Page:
Wednesday, January 2, 2013

Saying ‘Peace’ to the Pacifier



Leaving a gift for the Paci Fairy
By Lori

Nearly every parent has at least one child who is a pacifier kid.  Babies are born wanting to suck, it is a natural behavior seen even in photographs in utero.  Sucking is comforting and helps babies settle down and relax.  

Therefore, many of us give our babies pacifiers to help soothe them as infants.  Our son Max has taken a paci since he was just a couple weeks old. 

A recent visit to the pediatrician brought up the subject of his speech, and how he will likely need speech therapy. We learned that pacifiers could interfere with normal speech development and that pacifiers cause an increase in ear infections (which he is prone to, even had tubes put in his ears in August), especially when used as a toddler. 

At over two years of age, my husband and I realized the time to say goodbye to the pacifier was approaching. We marked in on our list of ‘to-do’s’ for early in 2013.

Well…circumstances changed and led us to encourage kicking the pacifier sooner than planned: About two weeks ago, not long after our trip to the pediatrician’s office, my husband and I noticed that Max’s (new) pacifiers had holes in them. He was using them to chew on instead of suck.  Because of the holes, sucking on the pacifier was no longer possible.  

We threw those out and bought a couple more packages.  Not more than two days later, we noticed he’d chewed holes in all of them, as well.  The worrywart in me started thinking of how hazardous the pacifiers now were.  If he chewed completely through them, he could choke on pieces of the nipple in the night.  Since getting him to kick his pacifier was already in my mind, I knew it was time to say peace out to the pacis.

The first night sans paci, we laid Max down and he did ask for his ‘nana’ (what he calls his pacifier).  We gave him his blanket and said good night.  He woke up in the middle of the night crying for his paci.  So we surrendered.  The next day, the pacis were hidden and we discussed that we would not cave in, no matter what he did. He made it through his nap just fine, to our sheer amazement, and through the night as well!

We are now nearly celebrating one week paci-free!  He has pretty much stopped asking for them.  It does help that his little sister does not take pacifiers.  We do have a few laying around since she likes to chew on them.  If he comes across one, he hands it to her instead of trying to suck on it.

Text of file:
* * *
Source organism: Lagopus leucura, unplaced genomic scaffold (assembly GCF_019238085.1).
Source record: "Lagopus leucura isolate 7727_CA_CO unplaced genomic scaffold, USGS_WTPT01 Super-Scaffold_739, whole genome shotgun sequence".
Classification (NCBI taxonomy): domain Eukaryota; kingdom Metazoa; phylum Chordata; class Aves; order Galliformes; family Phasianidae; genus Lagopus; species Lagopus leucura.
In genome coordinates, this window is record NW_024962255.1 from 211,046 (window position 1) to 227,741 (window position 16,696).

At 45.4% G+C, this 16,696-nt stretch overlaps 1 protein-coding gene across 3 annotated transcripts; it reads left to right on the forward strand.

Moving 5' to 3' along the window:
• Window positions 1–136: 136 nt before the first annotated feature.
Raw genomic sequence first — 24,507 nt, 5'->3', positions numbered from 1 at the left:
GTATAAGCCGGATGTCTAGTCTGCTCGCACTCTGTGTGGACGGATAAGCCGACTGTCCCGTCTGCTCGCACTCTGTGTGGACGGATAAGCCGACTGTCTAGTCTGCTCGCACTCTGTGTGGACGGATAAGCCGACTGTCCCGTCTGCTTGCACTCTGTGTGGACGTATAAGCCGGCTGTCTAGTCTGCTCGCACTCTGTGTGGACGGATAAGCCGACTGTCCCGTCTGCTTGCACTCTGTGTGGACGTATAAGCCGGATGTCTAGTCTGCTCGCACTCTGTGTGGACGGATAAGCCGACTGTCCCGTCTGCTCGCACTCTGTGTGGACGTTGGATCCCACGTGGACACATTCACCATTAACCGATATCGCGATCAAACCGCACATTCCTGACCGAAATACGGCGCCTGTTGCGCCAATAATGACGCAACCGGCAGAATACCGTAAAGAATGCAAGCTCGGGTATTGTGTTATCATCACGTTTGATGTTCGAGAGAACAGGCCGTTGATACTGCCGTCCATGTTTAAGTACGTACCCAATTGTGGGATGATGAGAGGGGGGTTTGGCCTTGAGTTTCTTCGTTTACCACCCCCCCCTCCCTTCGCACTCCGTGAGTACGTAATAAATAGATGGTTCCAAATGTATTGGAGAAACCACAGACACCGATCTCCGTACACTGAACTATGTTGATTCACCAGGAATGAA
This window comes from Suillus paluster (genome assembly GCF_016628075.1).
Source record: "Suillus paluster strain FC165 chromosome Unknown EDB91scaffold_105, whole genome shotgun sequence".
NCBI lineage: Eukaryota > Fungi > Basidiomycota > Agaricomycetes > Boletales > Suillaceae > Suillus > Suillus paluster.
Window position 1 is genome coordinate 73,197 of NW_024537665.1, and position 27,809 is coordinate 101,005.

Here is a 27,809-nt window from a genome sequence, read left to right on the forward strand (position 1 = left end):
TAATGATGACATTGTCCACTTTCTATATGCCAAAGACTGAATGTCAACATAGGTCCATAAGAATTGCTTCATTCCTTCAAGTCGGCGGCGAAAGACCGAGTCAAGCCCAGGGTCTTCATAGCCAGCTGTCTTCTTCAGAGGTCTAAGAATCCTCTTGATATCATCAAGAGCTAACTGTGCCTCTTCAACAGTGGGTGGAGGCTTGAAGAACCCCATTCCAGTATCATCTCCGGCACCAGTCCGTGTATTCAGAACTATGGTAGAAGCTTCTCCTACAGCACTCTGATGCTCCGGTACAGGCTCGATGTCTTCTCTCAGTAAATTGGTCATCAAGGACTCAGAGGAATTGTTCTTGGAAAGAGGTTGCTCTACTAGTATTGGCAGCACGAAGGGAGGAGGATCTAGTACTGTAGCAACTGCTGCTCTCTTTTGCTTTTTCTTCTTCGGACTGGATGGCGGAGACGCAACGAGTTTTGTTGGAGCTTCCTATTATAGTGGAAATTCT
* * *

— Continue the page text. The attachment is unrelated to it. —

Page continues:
All in all, I am very pleased with how his transition to living without a pacifier has gone. He has had some mood swings, but we just reassure him and give him his blanket or a hug, or some water.  I was scared of how he (and we!) would cope with the withdrawal.  Saying goodbye to a pacifier is a big change!

If you are looking to wean your child off his pacifier and make the experience as pleasant as possible, here are some tips for a smoother transition:



·         Encourage trading the pacifier for a comforting toy or blanket

·         Read a story or watch a DVD about giving up the pacifier.

·         Discuss with your child the ideas that he is a big kid now, and that big kids do not use pacifiers.

·         Collect the pacifiers and leave them for the binky fairy that shares pacifiers with smaller children who need them.

·         Reward your child for each day that goes by that he does not use his pacifier



Remember to praise your child for giving up the pacifier.  He may ask for it during times of stress. Use these moments as a time to cuddle and talk with him about the missing pacifier.

I do believe we are in the clear with saying goodbye to the pacifier. I am so proud of Max!   This is one more milestone to write down in his baby book.

Bye Bye Paci!

Enjoying our new paci-free zone

You can contact Lori by emailing her at mumblingmommy@mumblingmommy.com.


While you are here, you may also like these posts...

Why I Won't Feel Guilty for Using Pacifiers

Thumb Sucking: I Wish There was a Pacifier to Take Away

A Day In My Life Mommying Twins Plus One
  

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